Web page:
57. I agree with Alex entirely. It has always seemed to me that Bobby has an enormous amount of power within the organization and that this is a serious constraint on Wren’s authority. I think it affects how the team has been constructed–to the detriment of the team.

    But the fact is that good teams win with lousy managers and bad teams lose with good managers. I don’t think Charlie Manual is exactly John McGraw. In general, the only time fans are happy with their manager–if then–if when they win the World Series. Someone earlier said a manager’s moves matter in 5-10 games a year; I’m not sure if it’s that many but the fact is, how many times have you seen a manager do something seemingly inexplicable but it works? How many times does a guy fail to get a bunt down and then drill the next pitch for a double? Baseball strategy has to be the most overrated aspect of the game. (I’m not, of course, including managing the pitching staff which is really the most important part of managing.)

    I think Bobby should retire, but it’s not like this is a 95 win team waiting for the right leader.

  58. AAR,

    I don’t really EXPECT Cox to get fired. In fact, I am pretty sure that will not happen. However, in evaluating what this team CAN do to get better, some on here sure haven’t thought through this.

    What also has me riled on this issue is the talk the past few weeks that “Bobby can have it as long as he wants it” from Wren. Wren has just cut off two oldtimers that had done a lot for the club but were expensive and past their primes. Wren needs to be saying behind closed doors “No way this contract is getting extended.”

    By the way, The Hardball Times did a study on manager age compared to productivity and found almost conclusively that it peaks between 46 and 56. in fact, only Felip Alou out of ALL managers had ever had a better 3 or 5 year run after 56 than any 3 to 5 year run between 46 and 56. Cox was 56 in about 1998. This team peaked about 1996. It has never returned to that level. Why isn’t there at least a chance that this is so?

    And by the way, when Francona was at Phildelphia I think he was right around 40. Now he is about 52 or so.

  59. I don’t really EXPECT Cox to get fired. In fact, I am pretty sure that will not happen. However, in evaluating what this team CAN do to get better, some on here sure haven’t thought through this.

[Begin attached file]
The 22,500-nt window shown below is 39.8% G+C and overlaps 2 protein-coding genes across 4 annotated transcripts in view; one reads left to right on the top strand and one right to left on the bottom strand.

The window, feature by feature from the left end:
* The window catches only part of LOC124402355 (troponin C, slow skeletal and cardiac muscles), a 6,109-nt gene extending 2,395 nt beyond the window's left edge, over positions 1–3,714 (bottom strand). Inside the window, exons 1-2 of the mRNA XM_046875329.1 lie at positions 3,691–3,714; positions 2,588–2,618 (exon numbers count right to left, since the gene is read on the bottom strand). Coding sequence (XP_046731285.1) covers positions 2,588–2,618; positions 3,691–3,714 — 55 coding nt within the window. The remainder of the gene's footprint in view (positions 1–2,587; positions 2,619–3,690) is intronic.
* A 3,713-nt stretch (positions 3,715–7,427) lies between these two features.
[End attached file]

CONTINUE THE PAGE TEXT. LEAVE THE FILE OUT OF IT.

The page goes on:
That last bit is true. For example, people who think the first thing you need to do to make this a better team is to fire the manager rather than replace the crappy players haven’t thought it through at all.

    Bobby Cox is not the problem. He gives out IBB’s more than the internets would like. He’s always done that, and he’s won doing it, so I’m not really sure why I should trust the internets here. He’s no worse about sac bunting than your average ML manager. He uses the only relievers he can trust in “low leverage situations” because he’s learned from experience with his second tier relievers that what might be “low leverage” for normal teams is not necessarily low-leverage for this team. He is hamstrung by his roster (which Frank Wren nor noone else could have fixed in one off-season.)

    Basically it comes down to the fact that you guys can’t come to terms with the fact that this is the middle year of a 2-year rebuild.

  60. Oh, and there is absolutely no possibility that Frank Wren can fire Bobby Cox. I doubt he could even initiate the discussion.

    Agreed. Cox sits on the Board of Directors. He’s still John Schuerholz’ boss, who is in turn Frank Wren’s boss.

  61. Cox was 56 in about 1998. This team peaked about 1996. It has never returned to that level. Why isn’t there at least a chance that this is so?

    A chance? Sure, there’s a chance. Young Bobby was probably better than old Bobby. That does not in any way suggest that Young Manny Acta or whomever is better than Old Bobby, no more than Young Jeff Francoeur is better than Old Chipper Jones just because, well hell, he’s closer to peak performance age! The Braves peaked around 1996 because that was when all of their future HOF talent was on the field at the same time.

    If Cox had the ’96 Braves in his lineup and was still losing ball games, then you’d have a better point. But it’s silly to expect any manager to win when he doesn’t have major league caliber players on more than half of his roster.